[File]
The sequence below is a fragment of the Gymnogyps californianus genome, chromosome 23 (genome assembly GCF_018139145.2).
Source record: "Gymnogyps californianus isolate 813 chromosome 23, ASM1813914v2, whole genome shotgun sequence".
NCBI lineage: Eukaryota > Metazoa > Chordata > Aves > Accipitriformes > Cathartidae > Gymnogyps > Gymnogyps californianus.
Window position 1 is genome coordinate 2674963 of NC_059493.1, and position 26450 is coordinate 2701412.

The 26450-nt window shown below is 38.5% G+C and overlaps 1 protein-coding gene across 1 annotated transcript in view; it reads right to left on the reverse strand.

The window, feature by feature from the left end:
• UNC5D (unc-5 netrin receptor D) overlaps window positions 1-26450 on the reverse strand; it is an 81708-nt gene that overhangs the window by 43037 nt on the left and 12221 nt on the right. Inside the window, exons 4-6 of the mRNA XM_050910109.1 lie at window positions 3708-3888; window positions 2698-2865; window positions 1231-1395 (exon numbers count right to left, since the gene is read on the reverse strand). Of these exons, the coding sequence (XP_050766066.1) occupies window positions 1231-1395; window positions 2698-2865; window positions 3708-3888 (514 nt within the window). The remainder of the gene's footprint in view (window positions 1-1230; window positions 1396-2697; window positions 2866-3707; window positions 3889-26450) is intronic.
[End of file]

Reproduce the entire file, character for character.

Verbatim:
The sequence below is a fragment of the Gymnogyps californianus genome, chromosome 23 (genome assembly GCF_018139145.2).
Source record: "Gymnogyps californianus isolate 813 chromosome 23, ASM1813914v2, whole genome shotgun sequence".
NCBI lineage: Eukaryota > Metazoa > Chordata > Aves > Accipitriformes > Cathartidae > Gymnogyps > Gymnogyps californianus.
Window position 1 is genome coordinate 2674963 of NC_059493.1, and position 26450 is coordinate 2701412.

The 26450-nt window shown below is 38.5% G+C and overlaps 1 protein-coding gene across 1 annotated transcript in view; it reads right to left on the reverse strand.

The window, feature by feature from the left end:
• UNC5D (unc-5 netrin receptor D) overlaps window positions 1-26450 on the reverse strand; it is an 81708-nt gene that overhangs the window by 43037 nt on the left and 12221 nt on the right. Inside the window, exons 4-6 of the mRNA XM_050910109.1 lie at window positions 3708-3888; window positions 2698-2865; window positions 1231-1395 (exon numbers count right to left, since the gene is read on the reverse strand). Of these exons, the coding sequence (XP_050766066.1) occupies window positions 1231-1395; window positions 2698-2865; window positions 3708-3888 (514 nt within the window). The remainder of the gene's footprint in view (window positions 1-1230; window positions 1396-2697; window positions 2866-3707; window positions 3889-26450) is intronic.